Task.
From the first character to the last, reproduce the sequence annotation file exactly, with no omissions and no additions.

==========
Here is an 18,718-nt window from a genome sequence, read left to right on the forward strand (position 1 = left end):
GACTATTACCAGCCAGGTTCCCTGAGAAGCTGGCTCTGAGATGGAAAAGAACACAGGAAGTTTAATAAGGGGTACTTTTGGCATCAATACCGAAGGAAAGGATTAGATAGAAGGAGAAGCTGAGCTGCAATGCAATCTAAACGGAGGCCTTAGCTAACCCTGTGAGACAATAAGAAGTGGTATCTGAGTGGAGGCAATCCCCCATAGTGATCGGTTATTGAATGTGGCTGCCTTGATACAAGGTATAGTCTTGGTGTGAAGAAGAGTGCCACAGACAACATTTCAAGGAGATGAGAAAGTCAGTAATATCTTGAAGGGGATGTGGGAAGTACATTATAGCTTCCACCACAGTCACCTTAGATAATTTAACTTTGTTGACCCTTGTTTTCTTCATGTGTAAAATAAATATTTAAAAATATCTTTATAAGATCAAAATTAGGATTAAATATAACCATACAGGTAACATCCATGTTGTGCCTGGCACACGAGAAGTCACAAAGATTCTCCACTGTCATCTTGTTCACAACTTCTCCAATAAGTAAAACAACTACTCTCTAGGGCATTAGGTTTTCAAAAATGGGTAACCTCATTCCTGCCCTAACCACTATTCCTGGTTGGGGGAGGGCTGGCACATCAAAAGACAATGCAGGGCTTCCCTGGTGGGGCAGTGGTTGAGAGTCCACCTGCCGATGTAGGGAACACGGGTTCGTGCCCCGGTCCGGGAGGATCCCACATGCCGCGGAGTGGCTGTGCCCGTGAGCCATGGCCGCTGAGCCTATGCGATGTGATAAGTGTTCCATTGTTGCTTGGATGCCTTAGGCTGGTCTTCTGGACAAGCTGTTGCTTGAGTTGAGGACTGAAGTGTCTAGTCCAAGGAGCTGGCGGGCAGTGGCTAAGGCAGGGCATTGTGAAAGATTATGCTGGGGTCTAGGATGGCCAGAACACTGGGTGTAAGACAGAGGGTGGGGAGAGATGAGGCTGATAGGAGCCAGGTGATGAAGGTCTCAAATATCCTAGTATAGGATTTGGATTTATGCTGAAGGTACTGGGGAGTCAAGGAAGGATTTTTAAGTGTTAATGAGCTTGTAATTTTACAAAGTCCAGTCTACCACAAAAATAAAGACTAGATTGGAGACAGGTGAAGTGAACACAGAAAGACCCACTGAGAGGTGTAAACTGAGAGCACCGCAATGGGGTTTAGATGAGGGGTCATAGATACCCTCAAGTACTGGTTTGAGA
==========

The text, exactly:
Here is an 18,718-nt window from a genome sequence, read left to right on the forward strand (position 1 = left end):
GACTATTACCAGCCAGGTTCCCTGAGAAGCTGGCTCTGAGATGGAAAAGAACACAGGAAGTTTAATAAGGGGTACTTTTGGCATCAATACCGAAGGAAAGGATTAGATAGAAGGAGAAGCTGAGCTGCAATGCAATCTAAACGGAGGCCTTAGCTAACCCTGTGAGACAATAAGAAGTGGTATCTGAGTGGAGGCAATCCCCCATAGTGATCGGTTATTGAATGTGGCTGCCTTGATACAAGGTATAGTCTTGGTGTGAAGAAGAGTGCCACAGACAACATTTCAAGGAGATGAGAAAGTCAGTAATATCTTGAAGGGGATGTGGGAAGTACATTATAGCTTCCACCACAGTCACCTTAGATAATTTAACTTTGTTGACCCTTGTTTTCTTCATGTGTAAAATAAATATTTAAAAATATCTTTATAAGATCAAAATTAGGATTAAATATAACCATACAGGTAACATCCATGTTGTGCCTGGCACACGAGAAGTCACAAAGATTCTCCACTGTCATCTTGTTCACAACTTCTCCAATAAGTAAAACAACTACTCTCTAGGGCATTAGGTTTTCAAAAATGGGTAACCTCATTCCTGCCCTAACCACTATTCCTGGTTGGGGGAGGGCTGGCACATCAAAAGACAATGCAGGGCTTCCCTGGTGGGGCAGTGGTTGAGAGTCCACCTGCCGATGTAGGGAACACGGGTTCGTGCCCCGGTCCGGGAGGATCCCACATGCCGCGGAGTGGCTGTGCCCGTGAGCCATGGCCGCTGAGCCTATGCGATGTGATAAGTGTTCCATTGTTGCTTGGATGCCTTAGGCTGGTCTTCTGGACAAGCTGTTGCTTGAGTTGAGGACTGAAGTGTCTAGTCCAAGGAGCTGGCGGGCAGTGGCTAAGGCAGGGCATTGTGAAAGATTATGCTGGGGTCTAGGATGGCCAGAACACTGGGTGTAAGACAGAGGGTGGGGAGAGATGAGGCTGATAGGAGCCAGGTGATGAAGGTCTCAAATATCCTAGTATAGGATTTGGATTTATGCTGAAGGTACTGGGGAGTCAAGGAAGGATTTTTAAGTGTTAATGAGCTTGTAATTTTACAAAGTCCAGTCTACCACAAAAATAAAGACTAGATTGGAGACAGGTGAAGTGAACACAGAAAGACCCACTGAGAGGTGTAAACTGAGAGCACCGCAATGGGGTTTAGATGAGGGGTCATAGATACCCTCAAGTACTGGTTTGAGA